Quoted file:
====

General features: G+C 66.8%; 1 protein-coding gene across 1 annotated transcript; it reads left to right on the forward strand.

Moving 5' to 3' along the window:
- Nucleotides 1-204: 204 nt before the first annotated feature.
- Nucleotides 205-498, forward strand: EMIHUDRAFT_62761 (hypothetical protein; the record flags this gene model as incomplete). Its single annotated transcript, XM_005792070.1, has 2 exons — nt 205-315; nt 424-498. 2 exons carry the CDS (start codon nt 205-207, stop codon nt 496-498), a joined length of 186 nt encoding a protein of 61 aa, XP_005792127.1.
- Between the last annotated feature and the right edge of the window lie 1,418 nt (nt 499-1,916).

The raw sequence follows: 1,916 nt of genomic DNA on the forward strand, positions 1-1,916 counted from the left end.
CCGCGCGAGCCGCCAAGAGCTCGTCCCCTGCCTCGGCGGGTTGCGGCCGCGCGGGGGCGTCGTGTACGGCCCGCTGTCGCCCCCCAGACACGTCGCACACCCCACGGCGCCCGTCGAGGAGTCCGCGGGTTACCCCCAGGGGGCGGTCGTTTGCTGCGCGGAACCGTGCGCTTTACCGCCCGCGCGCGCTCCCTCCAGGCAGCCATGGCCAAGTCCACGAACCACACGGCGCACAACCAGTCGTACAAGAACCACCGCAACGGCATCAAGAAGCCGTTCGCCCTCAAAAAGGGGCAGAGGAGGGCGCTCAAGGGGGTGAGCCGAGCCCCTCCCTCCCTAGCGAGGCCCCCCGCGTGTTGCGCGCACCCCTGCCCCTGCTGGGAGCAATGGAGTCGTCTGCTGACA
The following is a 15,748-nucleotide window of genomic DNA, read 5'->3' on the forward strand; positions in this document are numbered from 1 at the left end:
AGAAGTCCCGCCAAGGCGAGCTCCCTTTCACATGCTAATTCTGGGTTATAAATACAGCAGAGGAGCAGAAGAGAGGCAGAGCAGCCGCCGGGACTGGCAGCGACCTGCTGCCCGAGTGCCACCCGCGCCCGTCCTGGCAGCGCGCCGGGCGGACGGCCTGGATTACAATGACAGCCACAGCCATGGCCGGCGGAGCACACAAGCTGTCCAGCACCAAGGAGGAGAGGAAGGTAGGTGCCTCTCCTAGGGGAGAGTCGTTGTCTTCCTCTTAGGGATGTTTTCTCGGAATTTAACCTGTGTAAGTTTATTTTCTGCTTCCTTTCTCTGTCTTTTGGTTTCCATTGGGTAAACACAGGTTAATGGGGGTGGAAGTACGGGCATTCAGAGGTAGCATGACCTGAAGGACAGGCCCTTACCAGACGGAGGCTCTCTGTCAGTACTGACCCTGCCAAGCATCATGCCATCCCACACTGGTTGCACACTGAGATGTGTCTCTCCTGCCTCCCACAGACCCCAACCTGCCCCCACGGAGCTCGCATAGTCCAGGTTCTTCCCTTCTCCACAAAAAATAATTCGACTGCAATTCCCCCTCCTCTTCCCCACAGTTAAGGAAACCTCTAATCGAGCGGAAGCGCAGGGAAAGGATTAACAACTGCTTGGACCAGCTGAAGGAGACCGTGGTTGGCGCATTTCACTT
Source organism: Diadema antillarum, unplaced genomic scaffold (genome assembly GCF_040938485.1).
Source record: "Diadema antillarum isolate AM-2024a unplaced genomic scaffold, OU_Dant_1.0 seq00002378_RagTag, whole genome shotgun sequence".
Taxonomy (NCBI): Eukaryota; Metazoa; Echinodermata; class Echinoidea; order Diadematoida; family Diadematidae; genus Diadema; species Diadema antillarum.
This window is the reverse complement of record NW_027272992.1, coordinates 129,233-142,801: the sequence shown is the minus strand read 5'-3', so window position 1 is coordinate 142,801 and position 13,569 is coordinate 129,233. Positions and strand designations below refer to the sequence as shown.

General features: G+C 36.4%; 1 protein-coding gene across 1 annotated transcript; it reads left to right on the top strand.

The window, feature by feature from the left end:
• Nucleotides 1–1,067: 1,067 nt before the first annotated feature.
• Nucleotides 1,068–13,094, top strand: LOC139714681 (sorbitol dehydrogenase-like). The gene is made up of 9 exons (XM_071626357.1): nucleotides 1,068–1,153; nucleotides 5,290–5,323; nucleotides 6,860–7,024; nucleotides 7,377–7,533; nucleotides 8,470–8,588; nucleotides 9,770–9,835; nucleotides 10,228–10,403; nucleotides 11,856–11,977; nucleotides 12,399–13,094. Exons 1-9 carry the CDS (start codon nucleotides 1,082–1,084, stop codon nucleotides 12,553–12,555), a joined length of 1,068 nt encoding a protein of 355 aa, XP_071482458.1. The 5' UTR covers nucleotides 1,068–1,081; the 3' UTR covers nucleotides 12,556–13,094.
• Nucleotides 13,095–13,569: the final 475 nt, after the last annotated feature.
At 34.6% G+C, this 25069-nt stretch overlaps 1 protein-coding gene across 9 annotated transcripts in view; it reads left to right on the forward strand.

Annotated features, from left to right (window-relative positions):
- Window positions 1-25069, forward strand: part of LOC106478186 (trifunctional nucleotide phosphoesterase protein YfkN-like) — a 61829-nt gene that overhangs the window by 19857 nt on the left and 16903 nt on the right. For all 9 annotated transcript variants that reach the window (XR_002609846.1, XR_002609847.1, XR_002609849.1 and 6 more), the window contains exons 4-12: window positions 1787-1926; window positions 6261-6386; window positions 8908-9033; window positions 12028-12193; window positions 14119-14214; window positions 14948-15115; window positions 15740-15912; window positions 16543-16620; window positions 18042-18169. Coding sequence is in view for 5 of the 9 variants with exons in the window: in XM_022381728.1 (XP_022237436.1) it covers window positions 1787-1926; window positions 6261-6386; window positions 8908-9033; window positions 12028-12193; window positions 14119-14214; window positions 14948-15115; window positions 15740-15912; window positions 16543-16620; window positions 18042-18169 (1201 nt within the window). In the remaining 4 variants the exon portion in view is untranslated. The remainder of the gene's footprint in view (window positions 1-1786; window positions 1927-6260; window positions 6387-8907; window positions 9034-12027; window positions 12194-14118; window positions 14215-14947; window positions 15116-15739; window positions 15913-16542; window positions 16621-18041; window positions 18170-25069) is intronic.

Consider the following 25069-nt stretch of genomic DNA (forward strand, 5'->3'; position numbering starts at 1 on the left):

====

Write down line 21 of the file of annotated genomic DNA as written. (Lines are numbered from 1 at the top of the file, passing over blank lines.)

- Window positions 1-25069, forward strand: part of LOC106478186 (trifunctional nucleotide phosphoesterase protein YfkN-like) — a 61829-nt gene that overhangs the window by 19857 nt on the left and 16903 nt on the right. For all 9 annotated transcript variants that reach the window (XR_002609846.1, XR_002609847.1, XR_002609849.1 and 6 more), the window contains exons 4-12: window positions 1787-1926; window positions 6261-6386; window positions 8908-9033; window positions 12028-12193; window positions 14119-14214; window positions 14948-15115; window positions 15740-15912; window positions 16543-16620; window positions 18042-18169. Coding sequence is in view for 5 of the 9 variants with exons in the window: in XM_022381728.1 (XP_022237436.1) it covers window positions 1787-1926; window positions 6261-6386; window positions 8908-9033; window positions 12028-12193; window positions 14119-14214; window positions 14948-15115; window positions 15740-15912; window positions 16543-16620; window positions 18042-18169 (1201 nt within the window). In the remaining 4 variants the exon portion in view is untranslated. The remainder of the gene's footprint in view (window positions 1-1786; window positions 1927-6260; window positions 6387-8907; window positions 9034-12027; window positions 12194-14118; window positions 14215-14947; window positions 15116-15739; window positions 15913-16542; window positions 16621-18041; window positions 18170-25069) is intronic.